The SOM has received $400,000 from the Howard Hughes Medical Institute (HHMI), the first installment of a four-year grant award totaling $1.6 million to fund new core facilities for basic and clinical research. The grant will definitely help us move to the next tier in biomedical investigations. The three planned facilities will provide high-speed cell-surface analysis and sorting through flow cytometry, neuroscience imaging by positron emission tomography, and analysis of gene expression in normal subjects and in a variety of diseases using DNA microchip technology. Emory was among the 105 institutions that submitted grant proposals to HHMI's Biomedical Research Support Program for Medical Schools. HHMI already provides significant support to the university for biomedical research and education. Dr. Stephen Warren (Biochemistry), for instance, is one of 320 HHMI-funded investigators at 71 medical centers and universities nationwide and the only one in Georgia.
By all accounts, the January site visit by the Liaison Committee on Medical Education (LCME) was a positive experience for everyone involved. We've been preparing for this visit for two years in conjunction with the teaching strategic planning process, which began in early 1998. The site visit itself was a mammoth task, involving more than 130 administrators, faculty members, students, and residents who prepared materials and met with the LCME survey team. LCME representatives included included Dr. William Peck of Washington University, team chairman; Dr. Barbara Barzansky of the American Medical Association, team secretary; Dr. Daniel Blazer of Duke University School of Medicine; Dr. Robert Kelch of the University of Iowa College of Medicine; and Dr. Leonard Weireter Jr., faculty fellow from Eastern Virginia Medical School. I want everyone in the SOM to know how much I appreciate their contributions to this important process. LCME will issue a final report on our accreditation status this spring.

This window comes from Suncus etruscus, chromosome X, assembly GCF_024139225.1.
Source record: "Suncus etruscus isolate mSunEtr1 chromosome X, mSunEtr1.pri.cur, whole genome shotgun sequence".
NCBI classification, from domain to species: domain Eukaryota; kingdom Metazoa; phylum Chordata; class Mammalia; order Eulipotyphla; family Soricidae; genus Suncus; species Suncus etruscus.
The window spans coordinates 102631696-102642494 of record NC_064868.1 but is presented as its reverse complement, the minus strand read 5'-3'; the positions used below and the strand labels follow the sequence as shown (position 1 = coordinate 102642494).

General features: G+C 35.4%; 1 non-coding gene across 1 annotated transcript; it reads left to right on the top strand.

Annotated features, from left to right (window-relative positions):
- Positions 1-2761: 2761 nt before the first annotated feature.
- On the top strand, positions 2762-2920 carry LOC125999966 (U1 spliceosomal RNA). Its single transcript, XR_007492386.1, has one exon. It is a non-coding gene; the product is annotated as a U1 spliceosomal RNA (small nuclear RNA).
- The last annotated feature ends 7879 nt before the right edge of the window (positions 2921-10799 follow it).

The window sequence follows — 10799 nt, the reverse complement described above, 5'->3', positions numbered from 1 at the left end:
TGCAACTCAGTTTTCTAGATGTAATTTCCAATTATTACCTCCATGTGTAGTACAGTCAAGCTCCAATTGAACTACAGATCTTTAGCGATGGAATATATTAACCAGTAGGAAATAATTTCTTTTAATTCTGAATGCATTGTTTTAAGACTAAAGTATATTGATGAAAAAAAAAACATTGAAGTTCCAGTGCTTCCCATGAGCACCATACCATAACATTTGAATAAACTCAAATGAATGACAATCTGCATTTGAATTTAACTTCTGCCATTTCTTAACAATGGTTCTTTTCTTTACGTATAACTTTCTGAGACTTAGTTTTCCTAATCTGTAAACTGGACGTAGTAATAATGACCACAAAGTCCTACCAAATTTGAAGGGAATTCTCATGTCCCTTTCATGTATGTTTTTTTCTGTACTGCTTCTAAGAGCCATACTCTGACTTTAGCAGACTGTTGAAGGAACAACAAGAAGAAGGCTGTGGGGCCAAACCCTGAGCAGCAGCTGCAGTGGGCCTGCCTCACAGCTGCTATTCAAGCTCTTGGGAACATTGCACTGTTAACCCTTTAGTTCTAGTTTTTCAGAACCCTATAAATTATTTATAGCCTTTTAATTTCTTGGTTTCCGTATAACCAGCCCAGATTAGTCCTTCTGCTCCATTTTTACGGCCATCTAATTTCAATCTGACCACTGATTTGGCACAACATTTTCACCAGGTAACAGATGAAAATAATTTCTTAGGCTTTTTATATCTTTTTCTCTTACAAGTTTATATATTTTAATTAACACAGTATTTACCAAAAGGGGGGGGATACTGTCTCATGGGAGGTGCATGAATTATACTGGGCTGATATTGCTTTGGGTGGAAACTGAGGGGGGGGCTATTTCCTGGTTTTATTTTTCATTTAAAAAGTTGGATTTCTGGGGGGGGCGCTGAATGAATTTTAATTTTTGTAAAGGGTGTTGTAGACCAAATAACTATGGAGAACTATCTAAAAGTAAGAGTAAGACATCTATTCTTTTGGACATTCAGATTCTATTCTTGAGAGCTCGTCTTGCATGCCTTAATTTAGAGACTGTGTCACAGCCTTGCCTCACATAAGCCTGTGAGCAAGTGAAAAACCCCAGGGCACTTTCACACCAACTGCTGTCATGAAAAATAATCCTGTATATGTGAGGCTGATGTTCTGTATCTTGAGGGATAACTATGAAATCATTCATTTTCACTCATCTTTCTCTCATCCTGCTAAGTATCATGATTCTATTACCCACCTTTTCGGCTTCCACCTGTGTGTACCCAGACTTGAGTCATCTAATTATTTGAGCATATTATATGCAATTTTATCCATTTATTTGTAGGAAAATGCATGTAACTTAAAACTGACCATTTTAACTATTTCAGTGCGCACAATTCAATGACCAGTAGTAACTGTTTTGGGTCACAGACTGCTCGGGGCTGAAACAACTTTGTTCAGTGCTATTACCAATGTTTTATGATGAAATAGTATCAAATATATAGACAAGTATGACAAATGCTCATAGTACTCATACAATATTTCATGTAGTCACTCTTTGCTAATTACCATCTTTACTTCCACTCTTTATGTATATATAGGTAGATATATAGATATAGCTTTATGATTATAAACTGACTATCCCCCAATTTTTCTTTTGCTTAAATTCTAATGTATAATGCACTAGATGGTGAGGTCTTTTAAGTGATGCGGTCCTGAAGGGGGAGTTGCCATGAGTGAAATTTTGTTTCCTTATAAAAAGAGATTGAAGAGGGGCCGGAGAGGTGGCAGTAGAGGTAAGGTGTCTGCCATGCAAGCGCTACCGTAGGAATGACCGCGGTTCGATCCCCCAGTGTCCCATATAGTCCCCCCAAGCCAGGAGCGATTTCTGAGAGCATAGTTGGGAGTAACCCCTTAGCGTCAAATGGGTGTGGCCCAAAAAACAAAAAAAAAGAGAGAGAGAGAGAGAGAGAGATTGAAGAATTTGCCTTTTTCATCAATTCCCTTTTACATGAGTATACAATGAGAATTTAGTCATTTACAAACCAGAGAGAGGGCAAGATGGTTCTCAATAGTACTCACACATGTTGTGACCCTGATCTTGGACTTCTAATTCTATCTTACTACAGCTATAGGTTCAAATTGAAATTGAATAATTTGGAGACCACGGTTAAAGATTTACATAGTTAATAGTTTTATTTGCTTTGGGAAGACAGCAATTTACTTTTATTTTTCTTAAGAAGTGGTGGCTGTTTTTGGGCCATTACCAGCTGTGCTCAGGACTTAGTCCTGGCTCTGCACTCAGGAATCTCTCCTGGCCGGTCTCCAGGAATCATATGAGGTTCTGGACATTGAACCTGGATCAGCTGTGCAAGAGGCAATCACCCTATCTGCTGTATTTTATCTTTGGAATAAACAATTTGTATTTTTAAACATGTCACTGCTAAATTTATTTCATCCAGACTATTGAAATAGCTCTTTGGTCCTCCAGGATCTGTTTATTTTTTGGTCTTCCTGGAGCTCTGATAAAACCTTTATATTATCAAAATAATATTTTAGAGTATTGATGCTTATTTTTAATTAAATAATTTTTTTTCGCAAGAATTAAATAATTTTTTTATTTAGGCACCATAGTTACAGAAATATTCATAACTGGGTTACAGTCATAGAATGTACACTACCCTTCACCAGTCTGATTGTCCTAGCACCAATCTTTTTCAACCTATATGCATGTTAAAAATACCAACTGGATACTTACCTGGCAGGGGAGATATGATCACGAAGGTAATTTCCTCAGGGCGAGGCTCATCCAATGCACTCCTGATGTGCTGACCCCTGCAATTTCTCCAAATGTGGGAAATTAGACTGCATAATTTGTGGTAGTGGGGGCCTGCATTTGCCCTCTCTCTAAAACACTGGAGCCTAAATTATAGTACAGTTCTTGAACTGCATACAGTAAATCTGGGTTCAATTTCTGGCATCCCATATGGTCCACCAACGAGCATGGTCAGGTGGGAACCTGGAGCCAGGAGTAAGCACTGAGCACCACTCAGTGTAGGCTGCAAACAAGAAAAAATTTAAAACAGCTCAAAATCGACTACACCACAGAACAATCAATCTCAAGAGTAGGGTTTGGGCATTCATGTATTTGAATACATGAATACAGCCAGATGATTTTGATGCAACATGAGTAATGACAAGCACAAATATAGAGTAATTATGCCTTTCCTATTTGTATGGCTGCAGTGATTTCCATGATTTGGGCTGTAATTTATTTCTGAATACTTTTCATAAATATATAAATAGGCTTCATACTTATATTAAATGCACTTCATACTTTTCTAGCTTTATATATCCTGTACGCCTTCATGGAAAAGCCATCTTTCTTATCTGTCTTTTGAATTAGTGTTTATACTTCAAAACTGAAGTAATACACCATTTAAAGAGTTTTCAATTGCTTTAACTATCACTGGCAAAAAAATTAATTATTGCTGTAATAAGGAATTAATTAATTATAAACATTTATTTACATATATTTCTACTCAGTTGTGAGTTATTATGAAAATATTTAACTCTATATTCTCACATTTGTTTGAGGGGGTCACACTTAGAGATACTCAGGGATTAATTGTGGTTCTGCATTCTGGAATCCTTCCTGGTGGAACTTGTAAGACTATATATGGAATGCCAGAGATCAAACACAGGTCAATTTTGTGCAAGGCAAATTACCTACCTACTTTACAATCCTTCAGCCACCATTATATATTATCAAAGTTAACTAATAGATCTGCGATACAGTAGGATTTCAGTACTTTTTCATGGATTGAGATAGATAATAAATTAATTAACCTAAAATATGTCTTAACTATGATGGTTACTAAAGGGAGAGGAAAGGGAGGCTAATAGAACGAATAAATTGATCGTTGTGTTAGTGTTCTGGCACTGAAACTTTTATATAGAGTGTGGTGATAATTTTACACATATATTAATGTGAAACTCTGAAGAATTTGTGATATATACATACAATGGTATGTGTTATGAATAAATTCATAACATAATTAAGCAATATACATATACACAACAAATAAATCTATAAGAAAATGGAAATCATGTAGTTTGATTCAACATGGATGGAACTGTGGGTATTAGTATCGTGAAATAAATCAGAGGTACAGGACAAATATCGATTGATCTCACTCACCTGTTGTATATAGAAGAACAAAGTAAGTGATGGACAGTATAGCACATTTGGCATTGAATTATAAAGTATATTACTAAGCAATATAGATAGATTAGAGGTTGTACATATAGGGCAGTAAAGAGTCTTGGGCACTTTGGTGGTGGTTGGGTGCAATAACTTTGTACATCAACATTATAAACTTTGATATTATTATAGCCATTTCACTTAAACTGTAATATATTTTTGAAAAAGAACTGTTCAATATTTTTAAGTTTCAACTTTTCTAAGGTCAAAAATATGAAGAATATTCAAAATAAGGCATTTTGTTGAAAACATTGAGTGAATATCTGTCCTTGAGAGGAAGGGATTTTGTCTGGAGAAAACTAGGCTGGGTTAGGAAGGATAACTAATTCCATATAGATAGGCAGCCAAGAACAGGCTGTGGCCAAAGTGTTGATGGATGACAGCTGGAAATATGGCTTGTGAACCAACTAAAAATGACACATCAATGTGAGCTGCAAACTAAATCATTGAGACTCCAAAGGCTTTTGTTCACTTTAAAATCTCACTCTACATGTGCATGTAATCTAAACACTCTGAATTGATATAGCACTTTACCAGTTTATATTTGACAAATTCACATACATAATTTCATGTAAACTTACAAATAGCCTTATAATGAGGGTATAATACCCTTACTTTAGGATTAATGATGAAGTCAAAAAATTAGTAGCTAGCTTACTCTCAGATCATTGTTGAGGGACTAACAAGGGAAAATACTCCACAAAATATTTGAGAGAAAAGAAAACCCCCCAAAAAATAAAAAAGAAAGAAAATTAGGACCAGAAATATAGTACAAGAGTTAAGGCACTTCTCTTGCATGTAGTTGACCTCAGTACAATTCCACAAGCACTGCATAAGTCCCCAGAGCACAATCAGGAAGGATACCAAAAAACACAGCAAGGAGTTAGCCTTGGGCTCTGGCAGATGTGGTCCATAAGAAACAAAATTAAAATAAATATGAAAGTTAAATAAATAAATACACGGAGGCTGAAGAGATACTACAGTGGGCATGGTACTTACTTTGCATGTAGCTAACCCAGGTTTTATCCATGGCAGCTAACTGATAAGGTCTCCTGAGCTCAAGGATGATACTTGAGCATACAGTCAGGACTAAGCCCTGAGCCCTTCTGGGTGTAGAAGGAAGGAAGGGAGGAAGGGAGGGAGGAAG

The number of research grants awarded to faculty continues to climb. Dr. Mark Feinberg is principal investigator for an NIH program project grant to develop new vaccine strategies to prevent HIV infection. Over the next five years, the Emory Vaccine Center will receive approximately $7.5 million for "New Live Viral Vectors as Candidate AIDS Vaccines." The investigators hope to develop safe and effective vaccines to prevent HIV infection by adapting vaccines now used to prevent chicken pox, measles, and yellow fever. They also plan to develop improved HIV vaccines based on the vaccine for smallpox. The grant for this project is part of a new NIH program called "HIV Vaccine Research and Development Teams" (HIVRAD). Emory received the highest ranking by reviewers for applications submitted for this program. Working with Dr. Feinberg are Drs. Rafi Ahmed, Silvija Staprans, Jeff Safrit, John Altman, and researchers from the University of Zurich, the University of California at San Francisco, and the Pasteur Institute.